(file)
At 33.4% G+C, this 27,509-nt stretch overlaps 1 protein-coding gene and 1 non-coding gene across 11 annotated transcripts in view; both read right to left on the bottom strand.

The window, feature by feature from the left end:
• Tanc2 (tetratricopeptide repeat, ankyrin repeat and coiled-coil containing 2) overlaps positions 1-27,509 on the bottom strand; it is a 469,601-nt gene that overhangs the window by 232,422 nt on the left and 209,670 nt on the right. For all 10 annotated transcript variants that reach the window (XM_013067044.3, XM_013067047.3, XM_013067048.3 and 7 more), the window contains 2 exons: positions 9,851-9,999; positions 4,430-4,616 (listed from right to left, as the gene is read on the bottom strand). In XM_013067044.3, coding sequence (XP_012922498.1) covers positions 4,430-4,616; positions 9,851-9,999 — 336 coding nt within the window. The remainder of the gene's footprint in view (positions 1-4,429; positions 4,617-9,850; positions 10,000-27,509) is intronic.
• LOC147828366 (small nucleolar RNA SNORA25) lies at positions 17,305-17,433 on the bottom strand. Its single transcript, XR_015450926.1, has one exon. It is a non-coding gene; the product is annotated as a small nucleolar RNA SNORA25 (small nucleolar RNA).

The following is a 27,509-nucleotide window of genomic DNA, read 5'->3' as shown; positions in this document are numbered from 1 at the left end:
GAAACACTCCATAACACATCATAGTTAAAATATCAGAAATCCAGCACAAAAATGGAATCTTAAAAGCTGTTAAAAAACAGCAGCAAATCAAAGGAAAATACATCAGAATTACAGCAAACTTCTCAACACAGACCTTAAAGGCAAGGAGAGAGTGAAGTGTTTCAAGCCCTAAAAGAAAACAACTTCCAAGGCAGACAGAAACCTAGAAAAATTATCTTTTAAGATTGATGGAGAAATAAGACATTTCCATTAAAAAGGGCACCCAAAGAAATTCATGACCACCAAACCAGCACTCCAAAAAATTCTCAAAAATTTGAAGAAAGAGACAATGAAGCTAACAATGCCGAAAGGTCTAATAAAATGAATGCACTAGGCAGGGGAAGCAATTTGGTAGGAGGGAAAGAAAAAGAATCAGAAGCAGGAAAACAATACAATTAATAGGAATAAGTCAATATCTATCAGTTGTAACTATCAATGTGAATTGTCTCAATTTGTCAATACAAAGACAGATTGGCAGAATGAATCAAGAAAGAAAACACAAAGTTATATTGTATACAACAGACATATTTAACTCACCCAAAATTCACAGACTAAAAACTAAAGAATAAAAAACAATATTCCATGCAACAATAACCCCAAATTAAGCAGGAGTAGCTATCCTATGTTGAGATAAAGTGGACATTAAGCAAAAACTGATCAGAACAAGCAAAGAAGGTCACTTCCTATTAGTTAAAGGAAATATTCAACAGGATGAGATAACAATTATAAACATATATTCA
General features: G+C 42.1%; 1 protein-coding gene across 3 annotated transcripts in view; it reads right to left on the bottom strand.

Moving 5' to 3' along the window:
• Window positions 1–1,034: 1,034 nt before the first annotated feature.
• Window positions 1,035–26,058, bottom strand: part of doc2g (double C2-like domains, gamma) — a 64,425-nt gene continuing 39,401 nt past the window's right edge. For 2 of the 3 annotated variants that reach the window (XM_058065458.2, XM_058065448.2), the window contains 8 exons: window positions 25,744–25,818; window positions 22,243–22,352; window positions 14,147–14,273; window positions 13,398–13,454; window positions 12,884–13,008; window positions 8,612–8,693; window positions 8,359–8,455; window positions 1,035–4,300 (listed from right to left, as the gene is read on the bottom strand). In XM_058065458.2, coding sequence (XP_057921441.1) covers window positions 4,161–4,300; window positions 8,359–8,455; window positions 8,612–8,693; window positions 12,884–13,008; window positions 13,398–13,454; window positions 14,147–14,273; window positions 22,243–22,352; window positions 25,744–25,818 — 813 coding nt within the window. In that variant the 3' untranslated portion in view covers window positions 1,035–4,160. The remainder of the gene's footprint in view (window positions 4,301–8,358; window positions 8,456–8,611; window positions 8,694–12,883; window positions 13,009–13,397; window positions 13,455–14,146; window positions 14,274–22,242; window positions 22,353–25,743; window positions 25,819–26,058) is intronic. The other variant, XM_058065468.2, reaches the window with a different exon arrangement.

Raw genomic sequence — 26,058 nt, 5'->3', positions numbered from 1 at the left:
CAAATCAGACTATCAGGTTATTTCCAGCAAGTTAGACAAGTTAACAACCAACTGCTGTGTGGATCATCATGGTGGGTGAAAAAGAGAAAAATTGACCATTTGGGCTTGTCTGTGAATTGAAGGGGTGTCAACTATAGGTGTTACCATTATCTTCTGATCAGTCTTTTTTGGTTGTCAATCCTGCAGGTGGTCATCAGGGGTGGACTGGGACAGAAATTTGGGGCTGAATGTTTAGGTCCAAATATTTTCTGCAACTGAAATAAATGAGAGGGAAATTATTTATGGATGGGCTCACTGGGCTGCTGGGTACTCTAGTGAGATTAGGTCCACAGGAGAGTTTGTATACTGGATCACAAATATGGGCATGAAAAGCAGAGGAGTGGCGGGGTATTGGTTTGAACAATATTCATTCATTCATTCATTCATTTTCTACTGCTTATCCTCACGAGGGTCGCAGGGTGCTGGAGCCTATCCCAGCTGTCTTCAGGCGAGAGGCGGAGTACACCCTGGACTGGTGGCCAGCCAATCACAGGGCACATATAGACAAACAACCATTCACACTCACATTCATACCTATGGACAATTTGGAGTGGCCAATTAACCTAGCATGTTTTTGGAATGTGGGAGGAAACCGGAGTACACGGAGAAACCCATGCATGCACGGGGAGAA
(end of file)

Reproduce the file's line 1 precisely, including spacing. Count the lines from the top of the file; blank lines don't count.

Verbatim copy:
At 33.4% G+C, this 27,509-nt stretch overlaps 1 protein-coding gene and 1 non-coding gene across 11 annotated transcripts in view; both read right to left on the bottom strand.